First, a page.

The ripple effect of reciprocity compounded
I can’t help but smile when I think of Gary. My whole person lights up. Gary embodies these words, borrowed from Joe Charbonneau. They are words he lives by. He models them.
I was lucky enough to have Gary as a mentor a year before I started OnStage Leadership and his generosity is likely a large reason I get to do what I do. He bridged my confidence in what was possible. He gave of his time, his expertise, and invested emotional energy in me – gifts for which I am eternally grateful. Just yesterday I received an email from someone I had connected to Gary, thanking me for the introduction. I could see from the way she had written her message, that he had given her something she needed. He “saw” her.
I have a guilty pleasure…for the past two years I have been obsessed with Restaurant Story. My son had started playing Restaurant Story on my phone (when he was six) and since I was taking my phone with me on a business trip, he asked me to take care of his restaurant. Need I tell you that this is a request that he has regretted? Long after Jeremy got bored with the game, I coudn’t put it down. Every morning at 6:15am, when I could be doing much more productive things, I sit with my tea and I tend to my (yes, it is now mine) restaurant. (I know this is terribly sad – don’t judge me.) Anyway, the thing about Restaurant Story is that in order to get a 4 star rating (which is the highest), you have to have to go around tipping others. The more you tip, the more others come to your restaurant and tip you – but the tips come back 10-fold – more than you could ever put out there on your own. As soon as you stop tipping as much, your rating starts to drop. Once you’ve dropped it takes 10-times the energy to get it back up (don’t ask how I know this). Restaurant Story is built on reciprocity! The only way you can succeed is to give, give, give!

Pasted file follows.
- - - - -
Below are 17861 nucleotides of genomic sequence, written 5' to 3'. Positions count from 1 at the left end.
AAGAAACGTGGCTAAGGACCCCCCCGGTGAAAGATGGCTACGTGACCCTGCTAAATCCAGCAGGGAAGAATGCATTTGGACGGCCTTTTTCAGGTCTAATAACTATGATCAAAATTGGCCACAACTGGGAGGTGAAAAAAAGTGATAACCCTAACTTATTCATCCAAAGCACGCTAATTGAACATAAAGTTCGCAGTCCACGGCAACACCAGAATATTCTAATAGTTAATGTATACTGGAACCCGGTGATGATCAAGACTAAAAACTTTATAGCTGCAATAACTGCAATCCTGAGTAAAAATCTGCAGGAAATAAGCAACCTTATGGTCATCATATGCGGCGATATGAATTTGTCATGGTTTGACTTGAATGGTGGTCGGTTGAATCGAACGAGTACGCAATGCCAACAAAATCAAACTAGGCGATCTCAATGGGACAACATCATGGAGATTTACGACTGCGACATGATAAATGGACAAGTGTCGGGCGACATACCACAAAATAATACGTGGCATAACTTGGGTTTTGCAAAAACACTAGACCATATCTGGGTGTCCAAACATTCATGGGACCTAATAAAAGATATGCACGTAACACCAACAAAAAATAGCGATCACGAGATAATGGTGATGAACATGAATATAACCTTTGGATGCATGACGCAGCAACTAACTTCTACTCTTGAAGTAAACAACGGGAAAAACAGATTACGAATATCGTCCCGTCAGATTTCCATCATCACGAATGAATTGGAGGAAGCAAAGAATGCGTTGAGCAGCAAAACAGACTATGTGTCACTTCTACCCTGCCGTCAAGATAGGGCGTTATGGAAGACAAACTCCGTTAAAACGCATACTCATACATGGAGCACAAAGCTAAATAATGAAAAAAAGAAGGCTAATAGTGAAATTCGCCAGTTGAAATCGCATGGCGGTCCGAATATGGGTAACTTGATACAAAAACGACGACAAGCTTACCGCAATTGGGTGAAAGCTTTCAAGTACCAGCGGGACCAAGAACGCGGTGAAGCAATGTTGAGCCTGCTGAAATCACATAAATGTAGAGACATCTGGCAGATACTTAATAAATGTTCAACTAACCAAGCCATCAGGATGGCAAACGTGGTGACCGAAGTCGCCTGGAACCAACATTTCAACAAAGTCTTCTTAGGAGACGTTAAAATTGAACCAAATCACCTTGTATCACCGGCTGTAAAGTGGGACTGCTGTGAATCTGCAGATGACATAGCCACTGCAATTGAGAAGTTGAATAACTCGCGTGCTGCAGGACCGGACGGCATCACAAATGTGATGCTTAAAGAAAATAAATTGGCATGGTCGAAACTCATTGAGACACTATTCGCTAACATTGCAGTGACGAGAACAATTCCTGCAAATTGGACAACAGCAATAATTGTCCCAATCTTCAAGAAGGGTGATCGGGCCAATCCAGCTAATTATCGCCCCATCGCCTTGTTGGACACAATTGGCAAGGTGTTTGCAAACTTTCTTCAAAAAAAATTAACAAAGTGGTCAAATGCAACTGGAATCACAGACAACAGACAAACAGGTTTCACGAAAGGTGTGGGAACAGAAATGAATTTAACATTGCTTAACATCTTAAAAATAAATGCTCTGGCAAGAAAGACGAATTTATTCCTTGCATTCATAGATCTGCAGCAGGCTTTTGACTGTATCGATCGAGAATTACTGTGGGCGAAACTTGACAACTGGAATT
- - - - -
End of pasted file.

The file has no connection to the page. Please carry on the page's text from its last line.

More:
I think the truth is, life is built on reciprocity. My kiddo and I talk about karma all the time. I tell him that if you put good things out in the world, good things come back to you. He doesn’t understand why that’s not always in the form of a Lego set.
I think many of us are kind of the same way. We load our “give” up with expectations, which then takes the power out of the equation. If we give only to get, then it’s not with a free heart. Then the give isn’t truly a give, it’s commerce. Commerce doesn’t come back to you 10-fold, it’s simply an exchange in value. Which is better?
From a leadership perspective, which makes more sense? An exchange in value or having your investment come back to you 10-fold? Focusing on the impact you want to have outside yourself – on your Super Objective – puts you on that giving path. The more you do it, the more that comes back to you. What are you giving to your direct reports, to your colleagues, to your community, to your family? If you’re not getting back what you’d like, perhaps you’re not giving enough.
Giving is reciprocity compounded.
Because Gary gave to me, I have been able to give to many others – and they’ve done the same in turn. 10-fold. Reciprocity compounded – just think of the ripple effect! Thanks, my friend!
©OnStage Leadership, 2013
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